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Profits from Chicago's first casino lower than expected, jeopardizing future pension funding

Profits on Chicago's first casino lower than expect, possibly jeopardizing pension money
Profits on Chicago's first casino lower than expect, possibly jeopardizing pension money 02:25

CHICAGO (CBS) -- The dice may be hot, but profits are not at Chicago's first casino.

The money fell well short of expectations in Bally's first three months at their temporary site at the Medinah Temple in River North.

CBS 2 Political Reporter Chris Tye digs into the numbers and what it means for the pensions the dollars are supposed to be funding. 

When it opened three months ago, there was pomp. Today, the circumstances around Chicago's first casino aren't great, financially.

"It's too early to make any early significant projections, but the start is not as promising as I'm sure the city would have hoped," said David Greising of the Better Government Association. 

Illinois Gaming Board records show the casino generated $30 million in profit in its first three months. The city gets $3.1 million of that.

It's far short of the $12.8 million the city had forecasted for itself. That's a $9.7 million shortfall in dollars earmarked to pay Chicago's police and fire pensions. 

"It takes time. It takes time to get legs. It takes time to figure out how this works," said John Bosca, who was on Mayor Lori Lightfoot's Casino Advisory Council.

"When those projections came out, that also included that they would also open much earlier than what they did. So that would be the summer...which they didn't get in," Bosca said.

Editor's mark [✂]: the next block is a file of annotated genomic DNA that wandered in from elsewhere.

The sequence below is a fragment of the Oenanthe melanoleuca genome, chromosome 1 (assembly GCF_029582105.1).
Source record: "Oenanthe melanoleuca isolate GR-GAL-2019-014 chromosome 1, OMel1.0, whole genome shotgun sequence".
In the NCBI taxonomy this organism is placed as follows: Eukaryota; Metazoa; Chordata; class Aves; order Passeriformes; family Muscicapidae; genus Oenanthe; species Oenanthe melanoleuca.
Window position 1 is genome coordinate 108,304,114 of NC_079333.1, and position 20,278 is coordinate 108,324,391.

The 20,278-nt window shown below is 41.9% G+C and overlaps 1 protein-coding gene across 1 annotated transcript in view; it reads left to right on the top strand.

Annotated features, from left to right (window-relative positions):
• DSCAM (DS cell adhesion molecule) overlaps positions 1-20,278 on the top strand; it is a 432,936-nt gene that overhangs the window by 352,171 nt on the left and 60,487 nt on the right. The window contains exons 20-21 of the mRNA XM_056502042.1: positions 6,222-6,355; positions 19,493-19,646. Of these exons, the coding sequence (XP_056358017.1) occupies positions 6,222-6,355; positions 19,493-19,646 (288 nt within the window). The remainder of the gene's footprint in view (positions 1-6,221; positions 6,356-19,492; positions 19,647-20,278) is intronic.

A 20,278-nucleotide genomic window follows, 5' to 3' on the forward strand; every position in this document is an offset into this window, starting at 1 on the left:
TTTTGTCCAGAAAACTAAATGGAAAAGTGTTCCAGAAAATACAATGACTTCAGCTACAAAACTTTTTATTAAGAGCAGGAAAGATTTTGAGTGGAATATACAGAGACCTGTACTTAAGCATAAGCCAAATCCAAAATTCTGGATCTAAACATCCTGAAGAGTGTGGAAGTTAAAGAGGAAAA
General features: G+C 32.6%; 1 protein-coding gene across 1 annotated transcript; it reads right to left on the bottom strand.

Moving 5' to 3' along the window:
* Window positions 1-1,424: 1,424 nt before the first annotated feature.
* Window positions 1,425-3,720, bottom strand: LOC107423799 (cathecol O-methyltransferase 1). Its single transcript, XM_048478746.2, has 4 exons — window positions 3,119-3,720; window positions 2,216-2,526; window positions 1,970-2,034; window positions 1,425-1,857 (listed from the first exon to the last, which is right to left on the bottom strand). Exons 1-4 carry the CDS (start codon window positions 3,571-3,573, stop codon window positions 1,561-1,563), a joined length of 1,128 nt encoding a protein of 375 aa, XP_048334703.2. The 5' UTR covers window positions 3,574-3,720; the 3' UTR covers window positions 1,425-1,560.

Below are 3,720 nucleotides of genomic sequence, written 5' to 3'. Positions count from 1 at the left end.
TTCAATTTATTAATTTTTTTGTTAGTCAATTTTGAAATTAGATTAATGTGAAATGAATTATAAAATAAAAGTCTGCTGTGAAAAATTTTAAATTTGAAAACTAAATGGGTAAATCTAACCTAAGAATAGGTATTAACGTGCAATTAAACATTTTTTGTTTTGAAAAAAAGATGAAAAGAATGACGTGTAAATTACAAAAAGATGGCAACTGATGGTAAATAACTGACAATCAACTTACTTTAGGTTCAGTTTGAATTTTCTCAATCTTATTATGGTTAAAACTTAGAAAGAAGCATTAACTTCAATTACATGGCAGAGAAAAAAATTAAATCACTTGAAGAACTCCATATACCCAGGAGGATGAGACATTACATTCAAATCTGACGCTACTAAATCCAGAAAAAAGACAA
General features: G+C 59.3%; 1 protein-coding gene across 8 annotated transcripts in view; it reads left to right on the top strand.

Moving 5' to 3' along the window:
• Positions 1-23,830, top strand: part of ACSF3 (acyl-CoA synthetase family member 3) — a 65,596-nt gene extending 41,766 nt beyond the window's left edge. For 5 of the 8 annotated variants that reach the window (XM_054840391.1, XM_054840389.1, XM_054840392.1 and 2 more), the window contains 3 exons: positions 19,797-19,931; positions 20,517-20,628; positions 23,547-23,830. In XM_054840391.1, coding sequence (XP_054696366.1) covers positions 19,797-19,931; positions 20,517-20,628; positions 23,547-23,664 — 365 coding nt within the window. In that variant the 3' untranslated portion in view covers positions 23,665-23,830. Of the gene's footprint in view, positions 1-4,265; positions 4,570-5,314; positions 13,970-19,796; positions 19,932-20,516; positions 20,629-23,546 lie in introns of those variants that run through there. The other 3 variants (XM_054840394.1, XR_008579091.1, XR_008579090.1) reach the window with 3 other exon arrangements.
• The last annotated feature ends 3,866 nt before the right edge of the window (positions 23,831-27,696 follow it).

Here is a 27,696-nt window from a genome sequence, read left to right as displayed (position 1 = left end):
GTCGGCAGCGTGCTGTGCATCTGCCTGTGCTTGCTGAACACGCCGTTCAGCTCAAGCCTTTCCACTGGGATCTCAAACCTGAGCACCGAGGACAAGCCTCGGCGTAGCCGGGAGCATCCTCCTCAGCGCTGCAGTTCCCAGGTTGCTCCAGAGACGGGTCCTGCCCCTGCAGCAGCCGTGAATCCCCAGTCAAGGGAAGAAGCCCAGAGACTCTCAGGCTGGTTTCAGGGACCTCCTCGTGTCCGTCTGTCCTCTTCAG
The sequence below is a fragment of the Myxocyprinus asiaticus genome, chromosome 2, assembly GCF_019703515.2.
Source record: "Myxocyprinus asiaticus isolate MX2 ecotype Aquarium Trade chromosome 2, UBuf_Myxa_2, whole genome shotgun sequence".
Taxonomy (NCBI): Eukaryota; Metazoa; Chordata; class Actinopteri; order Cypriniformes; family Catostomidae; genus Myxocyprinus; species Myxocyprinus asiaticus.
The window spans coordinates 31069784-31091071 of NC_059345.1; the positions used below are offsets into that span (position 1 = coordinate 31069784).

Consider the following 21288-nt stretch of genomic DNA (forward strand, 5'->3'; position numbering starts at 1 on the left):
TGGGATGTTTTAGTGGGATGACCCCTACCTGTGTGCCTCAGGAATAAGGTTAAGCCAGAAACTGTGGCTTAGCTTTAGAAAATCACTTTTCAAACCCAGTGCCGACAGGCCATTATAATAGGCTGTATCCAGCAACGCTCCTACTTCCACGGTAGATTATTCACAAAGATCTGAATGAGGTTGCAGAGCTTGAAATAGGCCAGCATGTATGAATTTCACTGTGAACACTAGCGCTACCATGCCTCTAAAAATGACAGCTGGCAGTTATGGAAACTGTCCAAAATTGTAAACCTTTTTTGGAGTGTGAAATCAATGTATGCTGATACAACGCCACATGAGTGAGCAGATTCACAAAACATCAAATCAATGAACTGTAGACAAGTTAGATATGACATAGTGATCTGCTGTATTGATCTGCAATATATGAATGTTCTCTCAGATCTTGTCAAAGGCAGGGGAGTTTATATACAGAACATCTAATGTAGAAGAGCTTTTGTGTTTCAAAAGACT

"I'm actually not surprised. I think the numbers were a bit overly optimistic to start," said Deborah Carroll of the University of Illinois at Chicago's Government Finance Research Center. 

The bullish forecasting out of the casino's temporary site at River North's Medinah Temple came as a surprise to both of the independent experts CBS 2 spoke with Wednesday.

"The city's budgeting for the casino has always been overly, wildly optimistic," said Greising. "Lori Lightfoot's $200 million per year. I don't know where that came from."

What Greising does know: If the casino numbers continue to underperform, it could jeopardize Mayor Brandon Johnson's promise to fund pensions beyond what is legally required.

"If indeed this gambling money falls far short, he's got to find that additional revenue or walk away from that commitment," Greising said.

Carroll added, "There is a possibility that the temporary casino might ultimately become the permanent casino, but it's a little bit too early to tell at this point."

Bally's casino declined a CBS 2 request for an interview but did point out that in the last quarter of last year, Bally's built sales in each month, peaking in December, and underscored it will begin construction on the new $2 billion facility in River West later this year. 

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